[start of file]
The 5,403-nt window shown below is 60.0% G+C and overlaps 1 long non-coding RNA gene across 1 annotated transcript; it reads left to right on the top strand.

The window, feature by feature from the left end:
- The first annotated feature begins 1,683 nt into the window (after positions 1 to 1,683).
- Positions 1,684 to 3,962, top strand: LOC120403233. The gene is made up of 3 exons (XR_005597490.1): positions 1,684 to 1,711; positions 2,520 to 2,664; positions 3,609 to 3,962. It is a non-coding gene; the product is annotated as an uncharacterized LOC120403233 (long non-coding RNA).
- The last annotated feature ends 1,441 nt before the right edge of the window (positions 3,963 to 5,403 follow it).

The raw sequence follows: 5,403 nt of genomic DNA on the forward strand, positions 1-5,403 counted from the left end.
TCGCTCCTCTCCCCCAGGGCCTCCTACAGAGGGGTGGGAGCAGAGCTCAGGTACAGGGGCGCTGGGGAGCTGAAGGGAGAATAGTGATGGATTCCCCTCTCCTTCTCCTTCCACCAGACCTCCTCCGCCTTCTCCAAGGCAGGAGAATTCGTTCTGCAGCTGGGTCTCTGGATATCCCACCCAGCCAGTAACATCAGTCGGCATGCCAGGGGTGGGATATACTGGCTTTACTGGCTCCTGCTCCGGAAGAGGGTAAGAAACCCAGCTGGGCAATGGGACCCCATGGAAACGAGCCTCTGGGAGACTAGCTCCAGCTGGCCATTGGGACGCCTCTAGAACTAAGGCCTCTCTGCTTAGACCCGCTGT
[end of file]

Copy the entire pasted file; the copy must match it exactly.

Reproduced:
The 5,403-nt window shown below is 60.0% G+C and overlaps 1 long non-coding RNA gene across 1 annotated transcript; it reads left to right on the top strand.

The window, feature by feature from the left end:
- The first annotated feature begins 1,683 nt into the window (after positions 1 to 1,683).
- Positions 1,684 to 3,962, top strand: LOC120403233. The gene is made up of 3 exons (XR_005597490.1): positions 1,684 to 1,711; positions 2,520 to 2,664; positions 3,609 to 3,962. It is a non-coding gene; the product is annotated as an uncharacterized LOC120403233 (long non-coding RNA).
- The last annotated feature ends 1,441 nt before the right edge of the window (positions 3,963 to 5,403 follow it).

The raw sequence follows: 5,403 nt of genomic DNA on the forward strand, positions 1-5,403 counted from the left end.
TCGCTCCTCTCCCCCAGGGCCTCCTACAGAGGGGTGGGAGCAGAGCTCAGGTACAGGGGCGCTGGGGAGCTGAAGGGAGAATAGTGATGGATTCCCCTCTCCTTCTCCTTCCACCAGACCTCCTCCGCCTTCTCCAAGGCAGGAGAATTCGTTCTGCAGCTGGGTCTCTGGATATCCCACCCAGCCAGTAACATCAGTCGGCATGCCAGGGGTGGGATATACTGGCTTTACTGGCTCCTGCTCCGGAAGAGGGTAAGAAACCCAGCTGGGCAATGGGACCCCATGGAAACGAGCCTCTGGGAGACTAGCTCCAGCTGGCCATTGGGACGCCTCTAGAACTAAGGCCTCTCTGCTTAGACCCGCTGT